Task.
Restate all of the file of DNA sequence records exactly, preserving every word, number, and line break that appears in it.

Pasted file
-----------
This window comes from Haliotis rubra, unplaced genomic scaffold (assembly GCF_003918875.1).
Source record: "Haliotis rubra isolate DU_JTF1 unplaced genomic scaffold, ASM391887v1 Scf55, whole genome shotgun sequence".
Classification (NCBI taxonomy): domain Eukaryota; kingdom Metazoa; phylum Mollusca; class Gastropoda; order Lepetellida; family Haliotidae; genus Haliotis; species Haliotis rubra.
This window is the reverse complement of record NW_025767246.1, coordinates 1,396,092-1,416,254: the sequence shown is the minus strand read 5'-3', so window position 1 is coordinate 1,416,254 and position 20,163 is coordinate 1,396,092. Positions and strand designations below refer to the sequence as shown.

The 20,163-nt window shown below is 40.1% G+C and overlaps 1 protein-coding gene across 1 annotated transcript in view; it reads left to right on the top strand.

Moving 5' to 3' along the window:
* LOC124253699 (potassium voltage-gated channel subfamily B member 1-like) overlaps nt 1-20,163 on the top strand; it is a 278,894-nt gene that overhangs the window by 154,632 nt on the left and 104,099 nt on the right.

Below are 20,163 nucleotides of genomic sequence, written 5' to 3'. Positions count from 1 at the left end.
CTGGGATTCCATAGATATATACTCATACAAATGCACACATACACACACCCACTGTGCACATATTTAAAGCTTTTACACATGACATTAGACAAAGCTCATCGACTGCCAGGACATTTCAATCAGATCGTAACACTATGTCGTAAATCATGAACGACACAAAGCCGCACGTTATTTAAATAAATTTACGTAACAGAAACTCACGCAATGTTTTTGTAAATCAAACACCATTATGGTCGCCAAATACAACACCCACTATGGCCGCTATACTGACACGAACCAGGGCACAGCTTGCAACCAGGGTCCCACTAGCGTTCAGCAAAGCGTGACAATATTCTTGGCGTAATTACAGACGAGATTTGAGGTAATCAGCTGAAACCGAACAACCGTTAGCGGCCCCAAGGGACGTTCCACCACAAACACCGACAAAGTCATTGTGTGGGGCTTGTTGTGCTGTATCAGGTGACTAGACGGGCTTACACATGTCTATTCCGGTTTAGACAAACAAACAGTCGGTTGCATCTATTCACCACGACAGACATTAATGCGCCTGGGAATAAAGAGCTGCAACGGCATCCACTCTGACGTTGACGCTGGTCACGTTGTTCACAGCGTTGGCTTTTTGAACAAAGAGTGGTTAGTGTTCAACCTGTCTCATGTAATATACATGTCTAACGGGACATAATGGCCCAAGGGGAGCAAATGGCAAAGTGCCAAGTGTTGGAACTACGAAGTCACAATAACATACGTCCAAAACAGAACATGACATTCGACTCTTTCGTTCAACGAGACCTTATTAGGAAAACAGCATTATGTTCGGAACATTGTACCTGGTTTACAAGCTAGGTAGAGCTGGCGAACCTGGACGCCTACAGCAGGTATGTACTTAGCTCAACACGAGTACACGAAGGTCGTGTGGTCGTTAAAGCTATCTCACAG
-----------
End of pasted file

This window comes from Haliotis rubra, unplaced genomic scaffold (assembly GCF_003918875.1).
Source record: "Haliotis rubra isolate DU_JTF1 unplaced genomic scaffold, ASM391887v1 Scf55, whole genome shotgun sequence".
Classification (NCBI taxonomy): domain Eukaryota; kingdom Metazoa; phylum Mollusca; class Gastropoda; order Lepetellida; family Haliotidae; genus Haliotis; species Haliotis rubra.
This window is the reverse complement of record NW_025767246.1, coordinates 1,396,092-1,416,254: the sequence shown is the minus strand read 5'-3', so window position 1 is coordinate 1,416,254 and position 20,163 is coordinate 1,396,092. Positions and strand designations below refer to the sequence as shown.

The 20,163-nt window shown below is 40.1% G+C and overlaps 1 protein-coding gene across 1 annotated transcript in view; it reads left to right on the top strand.

Moving 5' to 3' along the window:
* LOC124253699 (potassium voltage-gated channel subfamily B member 1-like) overlaps nt 1-20,163 on the top strand; it is a 278,894-nt gene that overhangs the window by 154,632 nt on the left and 104,099 nt on the right.

Below are 20,163 nucleotides of genomic sequence, written 5' to 3'. Positions count from 1 at the left end.
CTGGGATTCCATAGATATATACTCATACAAATGCACACATACACACACCCACTGTGCACATATTTAAAGCTTTTACACATGACATTAGACAAAGCTCATCGACTGCCAGGACATTTCAATCAGATCGTAACACTATGTCGTAAATCATGAACGACACAAAGCCGCACGTTATTTAAATAAATTTACGTAACAGAAACTCACGCAATGTTTTTGTAAATCAAACACCATTATGGTCGCCAAATACAACACCCACTATGGCCGCTATACTGACACGAACCAGGGCACAGCTTGCAACCAGGGTCCCACTAGCGTTCAGCAAAGCGTGACAATATTCTTGGCGTAATTACAGACGAGATTTGAGGTAATCAGCTGAAACCGAACAACCGTTAGCGGCCCCAAGGGACGTTCCACCACAAACACCGACAAAGTCATTGTGTGGGGCTTGTTGTGCTGTATCAGGTGACTAGACGGGCTTACACATGTCTATTCCGGTTTAGACAAACAAACAGTCGGTTGCATCTATTCACCACGACAGACATTAATGCGCCTGGGAATAAAGAGCTGCAACGGCATCCACTCTGACGTTGACGCTGGTCACGTTGTTCACAGCGTTGGCTTTTTGAACAAAGAGTGGTTAGTGTTCAACCTGTCTCATGTAATATACATGTCTAACGGGACATAATGGCCCAAGGGGAGCAAATGGCAAAGTGCCAAGTGTTGGAACTACGAAGTCACAATAACATACGTCCAAAACAGAACATGACATTCGACTCTTTCGTTCAACGAGACCTTATTAGGAAAACAGCATTATGTTCGGAACATTGTACCTGGTTTACAAGCTAGGTAGAGCTGGCGAACCTGGACGCCTACAGCAGGTATGTACTTAGCTCAACACGAGTACACGAAGGTCGTGTGGTCGTTAAAGCTATCTCACAG